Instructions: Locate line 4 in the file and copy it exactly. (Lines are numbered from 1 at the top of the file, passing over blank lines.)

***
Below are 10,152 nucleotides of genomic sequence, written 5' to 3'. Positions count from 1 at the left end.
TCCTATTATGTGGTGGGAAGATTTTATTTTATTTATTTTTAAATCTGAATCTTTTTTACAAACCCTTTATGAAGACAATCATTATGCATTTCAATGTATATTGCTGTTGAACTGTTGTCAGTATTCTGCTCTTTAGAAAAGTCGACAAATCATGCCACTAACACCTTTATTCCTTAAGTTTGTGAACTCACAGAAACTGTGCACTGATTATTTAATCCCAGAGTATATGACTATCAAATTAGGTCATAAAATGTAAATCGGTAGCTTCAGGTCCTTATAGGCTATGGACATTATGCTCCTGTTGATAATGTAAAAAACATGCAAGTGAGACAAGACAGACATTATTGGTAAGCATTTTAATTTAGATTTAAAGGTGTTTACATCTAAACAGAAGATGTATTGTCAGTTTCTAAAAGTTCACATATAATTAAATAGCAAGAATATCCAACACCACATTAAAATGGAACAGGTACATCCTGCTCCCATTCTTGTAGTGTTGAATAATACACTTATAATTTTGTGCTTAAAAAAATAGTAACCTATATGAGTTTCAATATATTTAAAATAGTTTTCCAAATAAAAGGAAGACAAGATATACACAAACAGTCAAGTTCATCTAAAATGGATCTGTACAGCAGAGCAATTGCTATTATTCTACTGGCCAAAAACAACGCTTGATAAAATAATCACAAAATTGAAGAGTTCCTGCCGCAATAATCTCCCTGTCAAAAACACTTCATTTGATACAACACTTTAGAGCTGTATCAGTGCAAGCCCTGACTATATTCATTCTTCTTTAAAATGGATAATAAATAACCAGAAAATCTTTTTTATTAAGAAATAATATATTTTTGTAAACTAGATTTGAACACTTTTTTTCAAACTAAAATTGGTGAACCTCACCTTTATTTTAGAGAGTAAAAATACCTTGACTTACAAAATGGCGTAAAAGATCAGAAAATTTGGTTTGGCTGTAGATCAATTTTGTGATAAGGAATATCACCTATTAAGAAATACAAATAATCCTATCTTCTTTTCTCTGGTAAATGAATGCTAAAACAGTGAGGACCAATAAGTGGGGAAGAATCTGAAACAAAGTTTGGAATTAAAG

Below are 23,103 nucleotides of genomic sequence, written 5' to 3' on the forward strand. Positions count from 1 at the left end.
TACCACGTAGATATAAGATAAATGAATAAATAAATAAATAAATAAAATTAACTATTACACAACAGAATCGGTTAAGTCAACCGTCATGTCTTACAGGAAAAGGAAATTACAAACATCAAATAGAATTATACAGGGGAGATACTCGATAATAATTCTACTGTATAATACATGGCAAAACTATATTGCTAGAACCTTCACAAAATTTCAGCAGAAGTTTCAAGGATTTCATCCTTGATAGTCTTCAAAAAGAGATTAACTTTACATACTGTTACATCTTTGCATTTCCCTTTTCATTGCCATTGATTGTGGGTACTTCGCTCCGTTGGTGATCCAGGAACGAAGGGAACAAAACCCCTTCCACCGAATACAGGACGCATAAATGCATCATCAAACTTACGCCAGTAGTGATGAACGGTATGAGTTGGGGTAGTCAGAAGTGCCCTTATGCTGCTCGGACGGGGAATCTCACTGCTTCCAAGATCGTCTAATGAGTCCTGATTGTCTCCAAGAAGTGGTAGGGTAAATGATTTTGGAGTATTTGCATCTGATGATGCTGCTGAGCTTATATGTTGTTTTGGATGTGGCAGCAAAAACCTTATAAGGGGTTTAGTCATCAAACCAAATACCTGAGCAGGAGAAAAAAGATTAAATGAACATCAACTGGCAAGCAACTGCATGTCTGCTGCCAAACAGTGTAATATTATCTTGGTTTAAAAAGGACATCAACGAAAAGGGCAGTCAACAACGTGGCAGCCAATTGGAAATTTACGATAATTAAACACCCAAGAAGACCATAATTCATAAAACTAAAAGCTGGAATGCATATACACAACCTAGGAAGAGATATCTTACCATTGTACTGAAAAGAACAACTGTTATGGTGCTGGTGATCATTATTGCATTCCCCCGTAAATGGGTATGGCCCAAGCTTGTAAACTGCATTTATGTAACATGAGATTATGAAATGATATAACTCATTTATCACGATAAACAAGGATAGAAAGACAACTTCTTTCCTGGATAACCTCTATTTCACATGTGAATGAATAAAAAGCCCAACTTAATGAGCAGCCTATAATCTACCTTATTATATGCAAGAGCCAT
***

TACCACGTAGATATAAGATAAATGAATAAATAAATAAATAAATAAAATTAACTATTACACAACAGAATCGGTTAAGTCAACCGTCATGTCTTACAGGAAAAGGAAATTACAAACATCAAATAGAATTATACAGGGGAGATACTCGATAATAATTCTACTGTATAATACATGGCAAAACTATATTGCTAGAACCTTCACAAAATTTCAGCAGAAGTTTCAAGGATTTCATCCTTGATAGTCTTCAAAAAGAGATTAACTTTACATACTGTTACATCTTTGCATTTCCCTTTTCATTGCCATTGATTGTGGGTACTTCGCTCCGTTGGTGATCCAGGAACGAAGGGAACAAAACCCCTTCCACCGAATACAGGACGCATAAATGCATCATCAAACTTACGCCAGTAGTGATGAACGGTATGAGTTGGGGTAGTCAGAAGTGCCCTTATGCTGCTCGGACGGGGAATCTCACTGCTTCCAAGATCGTCTAATGAGTCCTGATTGTCTCCAAGAAGTGGTAGGGTAAATGATTTTGGAGTATTTGCATCTGATGATGCTGCTGAGCTTATATGTTGTTTTGGATGTGGCAGCAAAAACCTTATAAGGGGTTTAGTCATCAAACCAAATACCTGAGCAGGAGAAAAAAGATTAAATGAACATCAACTGGCAAGCAACTGCATGTCTGCTGCCAAACAGTGTAATATTATCTTGGTTTAAAAAGGACATCAACGAAAAGGGCAGTCAACAACGTGGCAGCCAATTGGAAATTTACGATAATTAAACACCCAAGAAGACCATAATTCATAAAACTAAAAGCTGGAATGCATATACACAACCTAGGAAGAGATATCTTACCATTGTACTGAAAAGAACAACTGTTATGGTGCTGGTGATCATTATTGCATTCCCCCGTAAATGGGTATGGCCCAAGCTTGTAAACTGCATTTATGTAACATGAGATTATGAAATGATATAACTCATTTATCACGATAAACAAGGATAGAAAGACAACTTCTTTCCTGGATAACCTCTATTTCACATGTGAATGAATAAAAAGCCCAACTTAATGAGCAGCCTATAATCTACCTTATTATATGCAAGAGCCAT